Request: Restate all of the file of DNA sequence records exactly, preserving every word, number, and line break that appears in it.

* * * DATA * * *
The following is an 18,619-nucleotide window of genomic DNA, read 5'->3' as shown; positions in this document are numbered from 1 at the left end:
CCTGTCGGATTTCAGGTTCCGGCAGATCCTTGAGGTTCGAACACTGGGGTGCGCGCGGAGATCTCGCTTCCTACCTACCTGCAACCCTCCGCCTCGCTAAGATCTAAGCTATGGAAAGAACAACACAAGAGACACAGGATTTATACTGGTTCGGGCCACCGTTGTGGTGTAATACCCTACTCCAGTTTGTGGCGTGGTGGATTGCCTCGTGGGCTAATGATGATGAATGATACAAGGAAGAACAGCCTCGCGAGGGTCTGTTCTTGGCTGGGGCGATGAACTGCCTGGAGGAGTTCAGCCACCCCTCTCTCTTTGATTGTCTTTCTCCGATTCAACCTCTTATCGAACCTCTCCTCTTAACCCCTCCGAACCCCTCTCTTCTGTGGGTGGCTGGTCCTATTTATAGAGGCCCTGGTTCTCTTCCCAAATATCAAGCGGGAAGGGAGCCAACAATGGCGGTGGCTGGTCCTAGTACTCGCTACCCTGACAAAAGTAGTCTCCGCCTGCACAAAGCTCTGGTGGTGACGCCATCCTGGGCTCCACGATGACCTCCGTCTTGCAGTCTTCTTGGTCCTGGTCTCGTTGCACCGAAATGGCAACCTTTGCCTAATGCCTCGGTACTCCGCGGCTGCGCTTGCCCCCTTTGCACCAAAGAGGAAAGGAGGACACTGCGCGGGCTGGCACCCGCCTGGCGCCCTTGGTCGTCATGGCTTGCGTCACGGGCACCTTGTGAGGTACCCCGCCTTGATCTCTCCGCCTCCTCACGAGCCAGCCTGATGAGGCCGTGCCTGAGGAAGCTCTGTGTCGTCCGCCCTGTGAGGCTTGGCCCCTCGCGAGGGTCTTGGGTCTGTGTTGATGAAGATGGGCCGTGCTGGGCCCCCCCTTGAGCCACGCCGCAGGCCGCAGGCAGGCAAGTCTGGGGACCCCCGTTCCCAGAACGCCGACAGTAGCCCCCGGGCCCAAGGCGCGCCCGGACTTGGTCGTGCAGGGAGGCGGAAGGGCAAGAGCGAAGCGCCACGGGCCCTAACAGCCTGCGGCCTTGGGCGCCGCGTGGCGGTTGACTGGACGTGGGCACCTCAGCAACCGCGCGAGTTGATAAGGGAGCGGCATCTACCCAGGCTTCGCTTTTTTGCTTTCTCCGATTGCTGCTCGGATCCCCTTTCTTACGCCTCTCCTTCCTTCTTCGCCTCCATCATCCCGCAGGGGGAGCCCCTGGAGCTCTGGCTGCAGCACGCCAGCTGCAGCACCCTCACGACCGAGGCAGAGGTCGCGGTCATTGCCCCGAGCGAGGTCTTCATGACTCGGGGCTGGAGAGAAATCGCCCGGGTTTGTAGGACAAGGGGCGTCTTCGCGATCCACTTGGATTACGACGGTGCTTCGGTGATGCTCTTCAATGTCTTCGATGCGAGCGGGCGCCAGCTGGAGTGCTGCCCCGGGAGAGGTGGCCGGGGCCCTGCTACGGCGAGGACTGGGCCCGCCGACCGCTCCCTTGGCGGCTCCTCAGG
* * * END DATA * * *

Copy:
The following is an 18,619-nucleotide window of genomic DNA, read 5'->3' as shown; positions in this document are numbered from 1 at the left end:
CCTGTCGGATTTCAGGTTCCGGCAGATCCTTGAGGTTCGAACACTGGGGTGCGCGCGGAGATCTCGCTTCCTACCTACCTGCAACCCTCCGCCTCGCTAAGATCTAAGCTATGGAAAGAACAACACAAGAGACACAGGATTTATACTGGTTCGGGCCACCGTTGTGGTGTAATACCCTACTCCAGTTTGTGGCGTGGTGGATTGCCTCGTGGGCTAATGATGATGAATGATACAAGGAAGAACAGCCTCGCGAGGGTCTGTTCTTGGCTGGGGCGATGAACTGCCTGGAGGAGTTCAGCCACCCCTCTCTCTTTGATTGTCTTTCTCCGATTCAACCTCTTATCGAACCTCTCCTCTTAACCCCTCCGAACCCCTCTCTTCTGTGGGTGGCTGGTCCTATTTATAGAGGCCCTGGTTCTCTTCCCAAATATCAAGCGGGAAGGGAGCCAACAATGGCGGTGGCTGGTCCTAGTACTCGCTACCCTGACAAAAGTAGTCTCCGCCTGCACAAAGCTCTGGTGGTGACGCCATCCTGGGCTCCACGATGACCTCCGTCTTGCAGTCTTCTTGGTCCTGGTCTCGTTGCACCGAAATGGCAACCTTTGCCTAATGCCTCGGTACTCCGCGGCTGCGCTTGCCCCCTTTGCACCAAAGAGGAAAGGAGGACACTGCGCGGGCTGGCACCCGCCTGGCGCCCTTGGTCGTCATGGCTTGCGTCACGGGCACCTTGTGAGGTACCCCGCCTTGATCTCTCCGCCTCCTCACGAGCCAGCCTGATGAGGCCGTGCCTGAGGAAGCTCTGTGTCGTCCGCCCTGTGAGGCTTGGCCCCTCGCGAGGGTCTTGGGTCTGTGTTGATGAAGATGGGCCGTGCTGGGCCCCCCCTTGAGCCACGCCGCAGGCCGCAGGCAGGCAAGTCTGGGGACCCCCGTTCCCAGAACGCCGACAGTAGCCCCCGGGCCCAAGGCGCGCCCGGACTTGGTCGTGCAGGGAGGCGGAAGGGCAAGAGCGAAGCGCCACGGGCCCTAACAGCCTGCGGCCTTGGGCGCCGCGTGGCGGTTGACTGGACGTGGGCACCTCAGCAACCGCGCGAGTTGATAAGGGAGCGGCATCTACCCAGGCTTCGCTTTTTTGCTTTCTCCGATTGCTGCTCGGATCCCCTTTCTTACGCCTCTCCTTCCTTCTTCGCCTCCATCATCCCGCAGGGGGAGCCCCTGGAGCTCTGGCTGCAGCACGCCAGCTGCAGCACCCTCACGACCGAGGCAGAGGTCGCGGTCATTGCCCCGAGCGAGGTCTTCATGACTCGGGGCTGGAGAGAAATCGCCCGGGTTTGTAGGACAAGGGGCGTCTTCGCGATCCACTTGGATTACGACGGTGCTTCGGTGATGCTCTTCAATGTCTTCGATGCGAGCGGGCGCCAGCTGGAGTGCTGCCCCGGGAGAGGTGGCCGGGGCCCTGCTACGGCGAGGACTGGGCCCGCCGACCGCTCCCTTGGCGGCTCCTCAGG